Skip navigation
How Maggiano’s dropped calories, kept flavor on its menu

How Maggiano’s dropped calories, kept flavor on its menu

The chain's chefs explain what went into creating the popular new Lighter Take dishes.

Maggiano’s Little Italy is known for its rich, indulgent Italian food, but the chain made a move in a different direction with the Sept. 8 introduction of its Lighter Take menu.

The new menu features 11 of the Brinker International concepts’ dishes reformulated to have a third fewer calories or less.

The process started about a year ago, when corporate management started looking for new sales opportunities. “One [opportunity] was people wanted another reason to dine [at Maggiano’s] that wouldn’t put them in a food coma and was a little more healthy,” senior director of culinary Keith Brunell said, adding that they wanted the same food, but better for them. “They didn’t want a calorie statement or low-fat marketing.”

So culinary innovation chef Jeff Mann was sent to the kitchen with marching orders to cut calories wherever he could without shrinking portion sizes or affecting the flavor.

So Mann examined the breading, the pasta and the sauces that were being used in Maggiano’s scratch kitchens and reworked them. The result: He knocked 810 out of 1550 calories from the Chicken Parmesan to create the Lighter Take version with 740 calories. Chicken Piccata dropped from 1180 calories to 580, and Fettuccine Alfredo went from 1570 calories to 850.

He also reformulated the recipes for Chicken Francese, Chicken Saltimbocca, Shrimp Fra Diavolo, Veal Parmesan, Piccata and Marsala, and Taylor Street Baked Ziti.

The Lighter Take items haven’t replaced the originals, nor are they on a separate menu. Instead, they’re listed right below the original menu item, with their calorie counts beside them. Lighter items and original items are the same price.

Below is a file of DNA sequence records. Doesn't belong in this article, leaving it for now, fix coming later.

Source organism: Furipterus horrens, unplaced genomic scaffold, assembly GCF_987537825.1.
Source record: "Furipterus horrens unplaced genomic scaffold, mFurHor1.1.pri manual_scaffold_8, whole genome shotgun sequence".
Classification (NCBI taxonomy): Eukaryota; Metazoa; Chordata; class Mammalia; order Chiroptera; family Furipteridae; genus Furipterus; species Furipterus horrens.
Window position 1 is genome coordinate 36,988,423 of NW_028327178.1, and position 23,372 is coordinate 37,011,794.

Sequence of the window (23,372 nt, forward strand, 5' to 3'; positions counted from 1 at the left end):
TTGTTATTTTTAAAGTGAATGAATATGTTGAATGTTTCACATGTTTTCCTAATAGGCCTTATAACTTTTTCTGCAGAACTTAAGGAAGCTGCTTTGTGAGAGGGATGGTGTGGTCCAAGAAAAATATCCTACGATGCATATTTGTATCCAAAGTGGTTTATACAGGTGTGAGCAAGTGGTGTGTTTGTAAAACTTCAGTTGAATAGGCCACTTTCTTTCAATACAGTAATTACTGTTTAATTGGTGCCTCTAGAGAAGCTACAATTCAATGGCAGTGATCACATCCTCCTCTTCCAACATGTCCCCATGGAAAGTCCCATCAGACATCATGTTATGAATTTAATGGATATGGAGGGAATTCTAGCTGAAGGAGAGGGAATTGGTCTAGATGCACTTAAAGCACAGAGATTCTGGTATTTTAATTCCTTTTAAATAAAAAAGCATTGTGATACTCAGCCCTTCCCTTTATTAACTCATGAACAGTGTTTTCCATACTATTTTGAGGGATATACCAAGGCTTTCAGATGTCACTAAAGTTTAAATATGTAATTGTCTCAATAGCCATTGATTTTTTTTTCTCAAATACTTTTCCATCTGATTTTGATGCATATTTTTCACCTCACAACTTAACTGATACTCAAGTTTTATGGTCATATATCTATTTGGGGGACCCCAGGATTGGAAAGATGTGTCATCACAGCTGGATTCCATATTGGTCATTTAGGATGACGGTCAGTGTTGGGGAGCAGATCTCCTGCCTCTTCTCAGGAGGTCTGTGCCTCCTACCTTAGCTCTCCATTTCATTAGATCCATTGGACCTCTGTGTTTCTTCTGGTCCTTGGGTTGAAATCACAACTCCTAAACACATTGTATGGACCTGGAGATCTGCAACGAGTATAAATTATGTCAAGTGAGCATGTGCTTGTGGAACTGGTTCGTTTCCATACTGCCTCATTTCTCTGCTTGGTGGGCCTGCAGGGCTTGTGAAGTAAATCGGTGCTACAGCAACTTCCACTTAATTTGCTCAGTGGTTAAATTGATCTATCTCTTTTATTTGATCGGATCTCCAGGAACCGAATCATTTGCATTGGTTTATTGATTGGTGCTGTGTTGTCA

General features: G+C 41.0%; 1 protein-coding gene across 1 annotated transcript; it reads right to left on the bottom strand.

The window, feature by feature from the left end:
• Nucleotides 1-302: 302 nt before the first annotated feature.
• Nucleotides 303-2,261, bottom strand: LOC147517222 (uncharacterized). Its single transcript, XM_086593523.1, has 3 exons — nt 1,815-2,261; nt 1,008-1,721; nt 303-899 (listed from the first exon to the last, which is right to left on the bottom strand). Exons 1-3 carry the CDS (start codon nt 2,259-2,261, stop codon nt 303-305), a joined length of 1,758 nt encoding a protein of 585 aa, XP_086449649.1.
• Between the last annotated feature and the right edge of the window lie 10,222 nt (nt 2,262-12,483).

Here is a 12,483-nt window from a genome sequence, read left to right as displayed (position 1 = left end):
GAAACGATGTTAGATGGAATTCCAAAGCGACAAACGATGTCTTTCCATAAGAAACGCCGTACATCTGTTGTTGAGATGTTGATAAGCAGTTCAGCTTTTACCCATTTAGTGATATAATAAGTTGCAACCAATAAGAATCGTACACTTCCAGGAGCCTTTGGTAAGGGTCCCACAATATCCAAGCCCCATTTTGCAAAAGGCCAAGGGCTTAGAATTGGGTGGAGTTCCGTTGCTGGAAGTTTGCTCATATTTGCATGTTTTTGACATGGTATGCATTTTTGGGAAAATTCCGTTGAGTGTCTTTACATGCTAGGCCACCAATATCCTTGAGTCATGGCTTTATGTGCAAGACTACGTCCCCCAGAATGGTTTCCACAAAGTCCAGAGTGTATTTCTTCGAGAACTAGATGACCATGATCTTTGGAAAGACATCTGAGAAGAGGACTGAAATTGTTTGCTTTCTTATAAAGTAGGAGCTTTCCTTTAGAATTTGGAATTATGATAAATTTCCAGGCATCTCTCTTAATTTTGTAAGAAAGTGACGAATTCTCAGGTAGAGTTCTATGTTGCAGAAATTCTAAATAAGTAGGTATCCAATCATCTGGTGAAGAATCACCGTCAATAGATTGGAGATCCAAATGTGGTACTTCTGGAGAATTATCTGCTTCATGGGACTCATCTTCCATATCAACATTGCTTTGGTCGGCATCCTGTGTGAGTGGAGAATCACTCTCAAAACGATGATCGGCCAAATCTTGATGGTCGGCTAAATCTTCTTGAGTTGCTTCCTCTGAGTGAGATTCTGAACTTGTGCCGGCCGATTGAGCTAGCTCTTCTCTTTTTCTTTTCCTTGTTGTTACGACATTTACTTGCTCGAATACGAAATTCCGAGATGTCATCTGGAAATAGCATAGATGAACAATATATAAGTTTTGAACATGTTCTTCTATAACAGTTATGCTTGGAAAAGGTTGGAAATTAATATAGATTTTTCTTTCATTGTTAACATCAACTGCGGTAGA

Lighter Take items appear on the menu next to original items. Photo: Maggiano's

Mann examined the flour that’s used to coat the chicken breast in the Chicken Piccata before it’s seared and ended up replacing it with panko breadcrumbs mixed with herbs, lemon zest and Parmesan cheese. He ground all of that “like you would a flour” and uses it instead of flour, resulting in less absorption of oil into the chicken and more “vibrant, fresh lemon and parsley flavors.” He also developed a “char crust” to put on chicken Marsala that contains coffee, oregano, parsley and smoked salt to add flavor without calories.

Less becomes more

(Continued from page 1)

Mann also lowered butter levels in sauces and enhanced them with chicken stock instead. When it came to pasta, he switched to fresh hand-cut fettuccine from dried pasta, which is par-cooked and then tossed in oil at service, adding additional calories. The fresh fettuccine doesn’t require added oil and looks bulkier, so less is required for a satisfying-looking portion.

For the Taylor Street Baked Ziti, which has Italian pork sausage, tomato sauce and an Italian cheese blend, he replaced the pork sausage with chicken sausage and introduced lighter cheeses, such as ricotta and mozzarella.

In their first week on the menu, the new items did well, outselling their full-calorie counterparts and comprising a little more than 20 percent of total items ordered. That meant people were switching from popular classic pastas and the popular dinner-for-two Marco’s Meal to the Lighter Take options.

“Now guests are telling us they want more low-calorie items,” Brunell said, so they’re working on reformulating more challenging dishes, such as lasagna and eggplant Parmesan.

Currently, lighter versions of those dishes would take between 10 minutes and 12 minutes to prepare, which is longer than their guests are willing to wait.

“We’re working on making them lighter without compromising quality, flavor, portion size or operations,” Brunell said.

Fettuccine Alfredo. Photo: Maggiano's

Contact Bret Thorn: [email protected]
Follow him on Twitter: @foodwriterdiary

Hide comments


  • Allowed HTML tags: <em> <strong> <blockquote> <br> <p>

Plain text

  • No HTML tags allowed.
  • Web page addresses and e-mail addresses turn into links automatically.
  • Lines and paragraphs break automatically.